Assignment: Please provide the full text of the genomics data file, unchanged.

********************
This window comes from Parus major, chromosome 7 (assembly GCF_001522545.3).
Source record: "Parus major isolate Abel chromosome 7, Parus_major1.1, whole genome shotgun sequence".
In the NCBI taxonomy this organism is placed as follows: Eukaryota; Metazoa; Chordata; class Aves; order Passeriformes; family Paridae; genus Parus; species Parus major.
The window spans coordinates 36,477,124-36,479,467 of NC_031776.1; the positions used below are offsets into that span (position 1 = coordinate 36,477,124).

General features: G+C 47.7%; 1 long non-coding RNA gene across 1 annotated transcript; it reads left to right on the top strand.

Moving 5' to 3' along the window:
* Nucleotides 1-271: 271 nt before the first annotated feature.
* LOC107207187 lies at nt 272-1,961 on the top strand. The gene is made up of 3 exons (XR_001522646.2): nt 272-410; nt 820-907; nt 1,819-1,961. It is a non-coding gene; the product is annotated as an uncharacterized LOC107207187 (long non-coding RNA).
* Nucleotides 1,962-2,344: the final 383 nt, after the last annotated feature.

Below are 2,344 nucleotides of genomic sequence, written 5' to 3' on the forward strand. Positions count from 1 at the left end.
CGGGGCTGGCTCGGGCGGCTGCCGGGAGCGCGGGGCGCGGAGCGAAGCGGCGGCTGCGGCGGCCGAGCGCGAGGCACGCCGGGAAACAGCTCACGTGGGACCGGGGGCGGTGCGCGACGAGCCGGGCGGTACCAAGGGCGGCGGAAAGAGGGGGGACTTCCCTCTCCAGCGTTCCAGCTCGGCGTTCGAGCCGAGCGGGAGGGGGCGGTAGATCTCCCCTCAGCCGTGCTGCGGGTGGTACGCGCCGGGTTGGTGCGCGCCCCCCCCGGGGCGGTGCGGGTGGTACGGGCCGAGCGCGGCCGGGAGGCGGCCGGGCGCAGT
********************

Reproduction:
This window comes from Parus major, chromosome 7 (assembly GCF_001522545.3).
Source record: "Parus major isolate Abel chromosome 7, Parus_major1.1, whole genome shotgun sequence".
In the NCBI taxonomy this organism is placed as follows: Eukaryota; Metazoa; Chordata; class Aves; order Passeriformes; family Paridae; genus Parus; species Parus major.
The window spans coordinates 36,477,124-36,479,467 of NC_031776.1; the positions used below are offsets into that span (position 1 = coordinate 36,477,124).

General features: G+C 47.7%; 1 long non-coding RNA gene across 1 annotated transcript; it reads left to right on the top strand.

Moving 5' to 3' along the window:
* Nucleotides 1-271: 271 nt before the first annotated feature.
* LOC107207187 lies at nt 272-1,961 on the top strand. The gene is made up of 3 exons (XR_001522646.2): nt 272-410; nt 820-907; nt 1,819-1,961. It is a non-coding gene; the product is annotated as an uncharacterized LOC107207187 (long non-coding RNA).
* Nucleotides 1,962-2,344: the final 383 nt, after the last annotated feature.

Below are 2,344 nucleotides of genomic sequence, written 5' to 3' on the forward strand. Positions count from 1 at the left end.
CGGGGCTGGCTCGGGCGGCTGCCGGGAGCGCGGGGCGCGGAGCGAAGCGGCGGCTGCGGCGGCCGAGCGCGAGGCACGCCGGGAAACAGCTCACGTGGGACCGGGGGCGGTGCGCGACGAGCCGGGCGGTACCAAGGGCGGCGGAAAGAGGGGGGACTTCCCTCTCCAGCGTTCCAGCTCGGCGTTCGAGCCGAGCGGGAGGGGGCGGTAGATCTCCCCTCAGCCGTGCTGCGGGTGGTACGCGCCGGGTTGGTGCGCGCCCCCCCCGGGGCGGTGCGGGTGGTACGGGCCGAGCGCGGCCGGGAGGCGGCCGGGCGCAGT